When Should a Sick Man Take Medicine?

 •  3 min. read  •  grade level: 5
A Christian doctor one day called to see an old man he had frequently visited before. Many times Dr. Strong had spoken faithfully to old John and his wife about their soul's salvation, but apparently without result.
Old John listened attentively and tacitly agreed to the truth set before him, but seemed always to avoid coming to the point.
He would willingly admit that he was a sinner—that he stood in need of God's salvation. He would even declare his intention of some day seeking the Savior. He wished to be saved, indeed, but simply to escape the punishment of hell.
He intended to prepare for heaven, but would put it off till what seemed to him "a more convenient season."
John was suffering from an attack of bronchitis. His life was not in danger, but he felt painfully weak and ill.
Dr. Strong made the necessary examination and, after promising to get some medicine ready when called for, he was about to say "goodbye" when John's wife inquired: "When must John take the medicine, sir?"
"I will put the directions on the label," replied the doctor, then, with a smile, he turned to the invalid and said: "Let me see, you are not very ill; supposing you begin to take the medicine a month from now."
"A month from now, sir?" cried both at once in astonishment.
"Yes, why not? Is that too soon?"
"Too soon! Why, sir, I may be dead then!" exclaimed John.
"That is true; but you must remember you really are not very sick yet. Still, perhaps you had better begin to take it in a week."
"But, sir," cried John in great perplexity, begging your pardon, sir, I mightn't live a week."
"Of course you may not, John; but very likely you will, and the medicine will be in the house; it will keep, and if you find yourself getting worse, you could take some. If you should feel worse tomorrow evening, you might begin then."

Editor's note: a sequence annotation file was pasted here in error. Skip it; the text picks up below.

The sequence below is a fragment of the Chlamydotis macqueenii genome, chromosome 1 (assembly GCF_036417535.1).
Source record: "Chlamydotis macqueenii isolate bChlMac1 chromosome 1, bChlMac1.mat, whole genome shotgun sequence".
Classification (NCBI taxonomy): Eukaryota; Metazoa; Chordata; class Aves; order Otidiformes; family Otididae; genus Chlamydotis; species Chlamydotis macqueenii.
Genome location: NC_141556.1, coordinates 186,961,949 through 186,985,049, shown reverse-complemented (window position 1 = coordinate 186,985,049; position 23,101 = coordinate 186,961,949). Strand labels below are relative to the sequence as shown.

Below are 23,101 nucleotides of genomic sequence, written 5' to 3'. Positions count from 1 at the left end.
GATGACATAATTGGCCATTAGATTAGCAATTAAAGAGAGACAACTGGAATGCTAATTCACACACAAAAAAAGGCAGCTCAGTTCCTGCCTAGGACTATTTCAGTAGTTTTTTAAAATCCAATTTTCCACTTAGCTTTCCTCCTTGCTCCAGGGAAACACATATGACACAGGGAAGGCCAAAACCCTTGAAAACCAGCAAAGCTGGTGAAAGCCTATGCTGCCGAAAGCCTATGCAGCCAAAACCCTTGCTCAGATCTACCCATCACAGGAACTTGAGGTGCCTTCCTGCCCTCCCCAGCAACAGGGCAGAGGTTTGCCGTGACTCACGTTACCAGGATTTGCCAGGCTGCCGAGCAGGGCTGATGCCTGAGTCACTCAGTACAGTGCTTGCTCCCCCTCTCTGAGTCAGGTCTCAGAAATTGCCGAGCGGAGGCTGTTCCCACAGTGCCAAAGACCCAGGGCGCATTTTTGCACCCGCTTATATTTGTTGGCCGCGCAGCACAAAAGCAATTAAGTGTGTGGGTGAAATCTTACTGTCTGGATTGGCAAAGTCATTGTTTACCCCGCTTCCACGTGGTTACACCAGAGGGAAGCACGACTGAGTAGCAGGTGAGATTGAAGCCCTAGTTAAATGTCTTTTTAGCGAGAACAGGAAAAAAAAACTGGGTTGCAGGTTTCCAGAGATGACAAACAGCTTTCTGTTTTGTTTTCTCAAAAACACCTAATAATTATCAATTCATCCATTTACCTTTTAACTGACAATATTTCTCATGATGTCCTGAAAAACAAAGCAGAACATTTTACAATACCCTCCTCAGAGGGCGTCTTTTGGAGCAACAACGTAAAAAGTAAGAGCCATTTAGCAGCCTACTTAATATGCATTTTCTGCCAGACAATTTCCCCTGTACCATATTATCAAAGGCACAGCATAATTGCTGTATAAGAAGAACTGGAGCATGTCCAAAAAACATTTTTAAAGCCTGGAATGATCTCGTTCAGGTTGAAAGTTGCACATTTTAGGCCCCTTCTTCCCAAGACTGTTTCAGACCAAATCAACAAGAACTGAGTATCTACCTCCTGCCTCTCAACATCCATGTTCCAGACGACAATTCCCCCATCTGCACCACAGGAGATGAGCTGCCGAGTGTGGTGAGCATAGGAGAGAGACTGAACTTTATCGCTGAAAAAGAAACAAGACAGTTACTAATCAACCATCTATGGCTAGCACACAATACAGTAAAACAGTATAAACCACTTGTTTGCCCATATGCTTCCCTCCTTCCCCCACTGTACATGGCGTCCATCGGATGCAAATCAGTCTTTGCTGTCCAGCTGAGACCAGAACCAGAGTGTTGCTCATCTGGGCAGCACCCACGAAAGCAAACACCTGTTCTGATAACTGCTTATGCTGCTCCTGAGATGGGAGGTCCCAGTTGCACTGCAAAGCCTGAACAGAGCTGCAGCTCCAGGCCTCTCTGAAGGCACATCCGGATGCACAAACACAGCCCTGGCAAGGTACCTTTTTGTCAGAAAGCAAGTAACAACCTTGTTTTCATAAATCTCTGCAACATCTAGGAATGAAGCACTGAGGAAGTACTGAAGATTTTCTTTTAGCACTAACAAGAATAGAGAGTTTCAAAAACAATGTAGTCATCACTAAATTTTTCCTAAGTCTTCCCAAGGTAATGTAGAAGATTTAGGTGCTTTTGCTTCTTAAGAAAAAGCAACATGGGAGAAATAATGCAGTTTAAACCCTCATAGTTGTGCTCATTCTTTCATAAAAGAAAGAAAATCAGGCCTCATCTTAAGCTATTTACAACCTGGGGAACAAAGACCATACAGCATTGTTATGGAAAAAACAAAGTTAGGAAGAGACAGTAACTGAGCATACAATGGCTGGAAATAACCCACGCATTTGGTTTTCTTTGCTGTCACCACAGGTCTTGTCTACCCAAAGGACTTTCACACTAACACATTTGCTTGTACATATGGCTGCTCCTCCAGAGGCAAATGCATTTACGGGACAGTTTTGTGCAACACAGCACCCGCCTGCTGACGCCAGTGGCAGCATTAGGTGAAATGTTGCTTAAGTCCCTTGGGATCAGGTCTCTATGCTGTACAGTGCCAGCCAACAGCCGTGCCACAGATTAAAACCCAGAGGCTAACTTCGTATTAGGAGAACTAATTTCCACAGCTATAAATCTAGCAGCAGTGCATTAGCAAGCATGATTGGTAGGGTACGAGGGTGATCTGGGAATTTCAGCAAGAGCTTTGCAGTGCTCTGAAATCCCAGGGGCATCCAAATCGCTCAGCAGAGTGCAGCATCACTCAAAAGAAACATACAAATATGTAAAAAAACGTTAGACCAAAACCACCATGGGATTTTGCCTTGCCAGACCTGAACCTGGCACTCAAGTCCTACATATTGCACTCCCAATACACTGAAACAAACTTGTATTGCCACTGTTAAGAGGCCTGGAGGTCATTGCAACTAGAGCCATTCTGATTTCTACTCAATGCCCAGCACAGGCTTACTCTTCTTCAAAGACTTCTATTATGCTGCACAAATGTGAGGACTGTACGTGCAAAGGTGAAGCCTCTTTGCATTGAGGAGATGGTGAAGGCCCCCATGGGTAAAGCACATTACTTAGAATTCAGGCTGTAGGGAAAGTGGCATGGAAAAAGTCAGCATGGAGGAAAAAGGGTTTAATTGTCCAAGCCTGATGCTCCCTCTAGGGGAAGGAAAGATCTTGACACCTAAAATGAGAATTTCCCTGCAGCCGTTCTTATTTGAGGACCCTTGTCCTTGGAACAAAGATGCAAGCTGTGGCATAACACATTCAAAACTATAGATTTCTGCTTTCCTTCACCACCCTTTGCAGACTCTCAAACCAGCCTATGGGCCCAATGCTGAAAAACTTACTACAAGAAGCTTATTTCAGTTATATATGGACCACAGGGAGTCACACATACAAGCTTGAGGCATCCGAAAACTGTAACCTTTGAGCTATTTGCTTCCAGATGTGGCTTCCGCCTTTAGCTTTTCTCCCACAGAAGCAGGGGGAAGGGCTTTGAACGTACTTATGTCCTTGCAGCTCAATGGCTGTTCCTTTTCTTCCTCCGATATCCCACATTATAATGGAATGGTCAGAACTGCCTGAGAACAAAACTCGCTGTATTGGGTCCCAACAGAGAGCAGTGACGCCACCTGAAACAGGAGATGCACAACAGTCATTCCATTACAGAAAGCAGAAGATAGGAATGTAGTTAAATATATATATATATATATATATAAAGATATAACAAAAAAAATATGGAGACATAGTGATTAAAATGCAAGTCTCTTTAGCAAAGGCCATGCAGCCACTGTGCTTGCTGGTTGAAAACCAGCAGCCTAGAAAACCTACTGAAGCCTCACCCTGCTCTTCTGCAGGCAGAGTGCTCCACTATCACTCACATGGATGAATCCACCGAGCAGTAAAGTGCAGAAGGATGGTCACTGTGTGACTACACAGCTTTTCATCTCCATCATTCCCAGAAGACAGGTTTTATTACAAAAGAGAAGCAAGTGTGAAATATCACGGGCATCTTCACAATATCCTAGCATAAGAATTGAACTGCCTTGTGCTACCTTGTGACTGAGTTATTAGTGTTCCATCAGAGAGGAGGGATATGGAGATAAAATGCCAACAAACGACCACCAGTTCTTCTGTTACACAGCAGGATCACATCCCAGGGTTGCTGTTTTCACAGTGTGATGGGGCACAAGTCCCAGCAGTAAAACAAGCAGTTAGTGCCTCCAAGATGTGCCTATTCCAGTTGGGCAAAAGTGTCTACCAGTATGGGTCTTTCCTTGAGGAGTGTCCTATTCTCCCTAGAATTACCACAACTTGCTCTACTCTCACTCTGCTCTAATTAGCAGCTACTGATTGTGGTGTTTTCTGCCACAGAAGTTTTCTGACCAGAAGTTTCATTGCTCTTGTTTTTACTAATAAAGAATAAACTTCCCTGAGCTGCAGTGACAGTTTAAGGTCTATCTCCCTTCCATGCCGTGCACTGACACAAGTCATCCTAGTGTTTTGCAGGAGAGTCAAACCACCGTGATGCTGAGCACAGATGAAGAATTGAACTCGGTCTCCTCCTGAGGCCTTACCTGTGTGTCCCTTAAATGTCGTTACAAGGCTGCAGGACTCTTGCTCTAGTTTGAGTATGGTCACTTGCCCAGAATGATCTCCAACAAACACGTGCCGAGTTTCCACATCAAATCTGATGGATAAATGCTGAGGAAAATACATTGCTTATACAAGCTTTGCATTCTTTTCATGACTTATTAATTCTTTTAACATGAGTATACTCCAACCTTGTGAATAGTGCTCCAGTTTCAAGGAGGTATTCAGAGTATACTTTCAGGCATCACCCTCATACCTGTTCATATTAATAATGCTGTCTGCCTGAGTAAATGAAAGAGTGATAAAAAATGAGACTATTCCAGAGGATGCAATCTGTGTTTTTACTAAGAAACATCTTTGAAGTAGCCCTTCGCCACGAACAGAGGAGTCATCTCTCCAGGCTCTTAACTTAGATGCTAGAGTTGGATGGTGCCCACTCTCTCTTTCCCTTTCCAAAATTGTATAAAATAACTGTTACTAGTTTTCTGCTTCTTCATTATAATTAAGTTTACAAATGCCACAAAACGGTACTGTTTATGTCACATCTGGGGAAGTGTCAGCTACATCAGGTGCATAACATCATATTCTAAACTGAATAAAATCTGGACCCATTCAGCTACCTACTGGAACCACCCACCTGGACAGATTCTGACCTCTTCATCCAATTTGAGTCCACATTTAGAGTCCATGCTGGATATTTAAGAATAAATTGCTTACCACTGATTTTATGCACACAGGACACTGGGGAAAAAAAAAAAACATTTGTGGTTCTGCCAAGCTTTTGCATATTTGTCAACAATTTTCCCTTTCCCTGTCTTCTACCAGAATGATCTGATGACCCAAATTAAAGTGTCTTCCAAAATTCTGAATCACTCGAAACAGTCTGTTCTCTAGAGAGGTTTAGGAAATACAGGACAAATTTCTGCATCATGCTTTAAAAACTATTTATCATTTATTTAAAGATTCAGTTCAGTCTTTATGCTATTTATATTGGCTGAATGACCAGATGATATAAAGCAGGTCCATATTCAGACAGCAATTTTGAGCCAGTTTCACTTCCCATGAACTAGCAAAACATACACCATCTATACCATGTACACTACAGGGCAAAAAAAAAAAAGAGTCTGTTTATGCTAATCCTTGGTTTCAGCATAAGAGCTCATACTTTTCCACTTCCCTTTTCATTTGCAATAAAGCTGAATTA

"Sir, I may be dead tomorrow! I hope you won't be angry with me, nor think me ungrateful to you, as you have always been so good to me; but you know, sir, I don't want to get worse; and though I'll warrant the medicine is good stuff, it'll do me no good while it's in the bottle. It does seem to me, sir, as it is going against reason to put off taking it."
"When would you propose to begin then, John?"
"Well, sir, I thought you'd tell me to begin today."
"Begin today, by all means," said Dr. Strong kindly. "I only wanted to show you how false your reasoning is, when you put off taking the medicine which the great Physician has provided for your sin-sick soul. Just think how long you have neglected the remedy He has provided. For years you have turned away from the Lord Jesus. You have said to yourself 'next week,' or 'next year,' or 'when I'm on my deathbed I will seek the Lord'—any time rather than the present.
"But God's offer is only for 'today.' I need not tell you how ready the Lord Jesus is to receive you; how His precious blood was shed for you. You have the medicine, so to speak, in your hands; but to use your own argument, it will do you no good unless you take it. It is foolish to put off the salvation of your soul even until tomorrow."
Old John's eyes were full of tears as he pressed the hand of his kind friend. "Plain speaking," he remarked to his wife; "but I reckon he's right, deary; I never saw it just that way before."